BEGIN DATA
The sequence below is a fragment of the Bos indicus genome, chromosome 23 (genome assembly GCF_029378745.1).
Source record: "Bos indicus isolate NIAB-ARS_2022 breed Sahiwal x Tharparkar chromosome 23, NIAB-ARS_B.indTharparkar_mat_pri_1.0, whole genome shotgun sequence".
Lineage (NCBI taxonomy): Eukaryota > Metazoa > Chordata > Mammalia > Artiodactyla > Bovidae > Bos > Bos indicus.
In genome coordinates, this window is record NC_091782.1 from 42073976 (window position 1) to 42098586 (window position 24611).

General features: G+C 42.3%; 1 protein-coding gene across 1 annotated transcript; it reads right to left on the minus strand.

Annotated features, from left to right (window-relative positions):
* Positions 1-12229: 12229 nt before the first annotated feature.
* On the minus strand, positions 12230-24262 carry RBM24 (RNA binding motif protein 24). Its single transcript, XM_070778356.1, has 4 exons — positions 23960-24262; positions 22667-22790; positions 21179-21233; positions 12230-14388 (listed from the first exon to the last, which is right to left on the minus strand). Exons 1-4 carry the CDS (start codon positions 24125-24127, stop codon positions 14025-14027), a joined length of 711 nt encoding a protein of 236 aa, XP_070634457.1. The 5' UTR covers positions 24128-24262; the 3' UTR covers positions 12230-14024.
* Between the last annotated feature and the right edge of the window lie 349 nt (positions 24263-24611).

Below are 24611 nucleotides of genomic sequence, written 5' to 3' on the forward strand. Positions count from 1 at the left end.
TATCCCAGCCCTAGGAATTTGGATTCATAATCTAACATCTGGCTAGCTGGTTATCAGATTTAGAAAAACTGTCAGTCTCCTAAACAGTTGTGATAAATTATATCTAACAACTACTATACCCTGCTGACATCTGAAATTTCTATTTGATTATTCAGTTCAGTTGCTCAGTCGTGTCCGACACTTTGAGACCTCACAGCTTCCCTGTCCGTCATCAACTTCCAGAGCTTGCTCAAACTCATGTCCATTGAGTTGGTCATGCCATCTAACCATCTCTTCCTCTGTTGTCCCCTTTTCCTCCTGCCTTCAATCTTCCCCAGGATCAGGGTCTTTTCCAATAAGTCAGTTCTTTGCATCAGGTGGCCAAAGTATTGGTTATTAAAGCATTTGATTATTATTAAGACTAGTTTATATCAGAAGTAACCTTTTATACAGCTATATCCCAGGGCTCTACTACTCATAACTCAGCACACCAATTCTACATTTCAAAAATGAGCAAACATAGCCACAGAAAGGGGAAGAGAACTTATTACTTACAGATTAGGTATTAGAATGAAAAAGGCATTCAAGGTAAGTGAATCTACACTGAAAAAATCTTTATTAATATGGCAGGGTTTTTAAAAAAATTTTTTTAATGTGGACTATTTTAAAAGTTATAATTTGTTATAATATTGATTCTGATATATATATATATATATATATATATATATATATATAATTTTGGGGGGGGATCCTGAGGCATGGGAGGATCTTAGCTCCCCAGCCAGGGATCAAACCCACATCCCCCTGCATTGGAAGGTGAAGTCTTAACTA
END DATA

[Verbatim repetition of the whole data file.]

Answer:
The sequence below is a fragment of the Bos indicus genome, chromosome 23 (genome assembly GCF_029378745.1).
Source record: "Bos indicus isolate NIAB-ARS_2022 breed Sahiwal x Tharparkar chromosome 23, NIAB-ARS_B.indTharparkar_mat_pri_1.0, whole genome shotgun sequence".
Lineage (NCBI taxonomy): Eukaryota > Metazoa > Chordata > Mammalia > Artiodactyla > Bovidae > Bos > Bos indicus.
In genome coordinates, this window is record NC_091782.1 from 42073976 (window position 1) to 42098586 (window position 24611).

General features: G+C 42.3%; 1 protein-coding gene across 1 annotated transcript; it reads right to left on the minus strand.

Annotated features, from left to right (window-relative positions):
* Positions 1-12229: 12229 nt before the first annotated feature.
* On the minus strand, positions 12230-24262 carry RBM24 (RNA binding motif protein 24). Its single transcript, XM_070778356.1, has 4 exons — positions 23960-24262; positions 22667-22790; positions 21179-21233; positions 12230-14388 (listed from the first exon to the last, which is right to left on the minus strand). Exons 1-4 carry the CDS (start codon positions 24125-24127, stop codon positions 14025-14027), a joined length of 711 nt encoding a protein of 236 aa, XP_070634457.1. The 5' UTR covers positions 24128-24262; the 3' UTR covers positions 12230-14024.
* Between the last annotated feature and the right edge of the window lie 349 nt (positions 24263-24611).

Below are 24611 nucleotides of genomic sequence, written 5' to 3' on the forward strand. Positions count from 1 at the left end.
TATCCCAGCCCTAGGAATTTGGATTCATAATCTAACATCTGGCTAGCTGGTTATCAGATTTAGAAAAACTGTCAGTCTCCTAAACAGTTGTGATAAATTATATCTAACAACTACTATACCCTGCTGACATCTGAAATTTCTATTTGATTATTCAGTTCAGTTGCTCAGTCGTGTCCGACACTTTGAGACCTCACAGCTTCCCTGTCCGTCATCAACTTCCAGAGCTTGCTCAAACTCATGTCCATTGAGTTGGTCATGCCATCTAACCATCTCTTCCTCTGTTGTCCCCTTTTCCTCCTGCCTTCAATCTTCCCCAGGATCAGGGTCTTTTCCAATAAGTCAGTTCTTTGCATCAGGTGGCCAAAGTATTGGTTATTAAAGCATTTGATTATTATTAAGACTAGTTTATATCAGAAGTAACCTTTTATACAGCTATATCCCAGGGCTCTACTACTCATAACTCAGCACACCAATTCTACATTTCAAAAATGAGCAAACATAGCCACAGAAAGGGGAAGAGAACTTATTACTTACAGATTAGGTATTAGAATGAAAAAGGCATTCAAGGTAAGTGAATCTACACTGAAAAAATCTTTATTAATATGGCAGGGTTTTTAAAAAAATTTTTTTAATGTGGACTATTTTAAAAGTTATAATTTGTTATAATATTGATTCTGATATATATATATATATATATATATATATATATATATAATTTTGGGGGGGGATCCTGAGGCATGGGAGGATCTTAGCTCCCCAGCCAGGGATCAAACCCACATCCCCCTGCATTGGAAGGTGAAGTCTTAACTA